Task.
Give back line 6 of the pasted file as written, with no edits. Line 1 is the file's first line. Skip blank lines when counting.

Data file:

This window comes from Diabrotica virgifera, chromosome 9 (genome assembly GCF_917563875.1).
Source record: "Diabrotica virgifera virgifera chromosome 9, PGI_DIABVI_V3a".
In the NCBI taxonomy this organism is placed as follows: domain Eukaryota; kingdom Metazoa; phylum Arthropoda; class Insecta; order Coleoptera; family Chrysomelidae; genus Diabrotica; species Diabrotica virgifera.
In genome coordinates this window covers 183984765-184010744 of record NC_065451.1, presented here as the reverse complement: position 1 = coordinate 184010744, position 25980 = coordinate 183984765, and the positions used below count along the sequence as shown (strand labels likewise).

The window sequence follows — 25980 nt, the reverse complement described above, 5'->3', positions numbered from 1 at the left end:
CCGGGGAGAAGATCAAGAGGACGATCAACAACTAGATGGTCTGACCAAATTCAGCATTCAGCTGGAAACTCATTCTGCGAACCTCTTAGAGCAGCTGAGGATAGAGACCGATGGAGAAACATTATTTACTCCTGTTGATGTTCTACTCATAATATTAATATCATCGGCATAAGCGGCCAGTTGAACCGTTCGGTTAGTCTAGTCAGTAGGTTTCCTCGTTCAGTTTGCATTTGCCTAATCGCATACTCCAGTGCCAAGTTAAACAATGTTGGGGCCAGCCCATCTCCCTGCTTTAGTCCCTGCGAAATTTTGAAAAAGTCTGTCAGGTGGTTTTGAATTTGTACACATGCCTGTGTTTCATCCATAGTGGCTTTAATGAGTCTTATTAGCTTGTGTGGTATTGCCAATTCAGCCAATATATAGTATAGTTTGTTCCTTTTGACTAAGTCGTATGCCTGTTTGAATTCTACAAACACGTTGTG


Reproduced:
CCGGGGAGAAGATCAAGAGGACGATCAACAACTAGATGGTCTGACCAAATTCAGCATTCAGCTGGAAACTCATTCTGCGAACCTCTTAGAGCAGCTGAGGATAGAGACCGATGGAGAAACATTATTTACTCCTGTTGATGTTCTACTCATAATATTAATATCATCGGCATAAGCGGCCAGTTGAACCGTTCGGTTAGTCTAGTCAGTAGGTTTCCTCGTTCAGTTTGCATTTGCCTAATCGCATACTCCAGTGCCAAGTTAAACAATGTTGGGGCCAGCCCATCTCCCTGCTTTAGTCCCTGCGAAATTTTGAAAAAGTCTGTCAGGTGGTTTTGAATTTGTACACATGCCTGTGTTTCATCCATAGTGGCTTTAATGAGTCTTATTAGCTTGTGTGGTATTGCCAATTCAGCCAATATATAGTATAGTTTGTTCCTTTTGACTAAGTCGTATGCCTGTTTGAATTCTACAAACACGTTGTG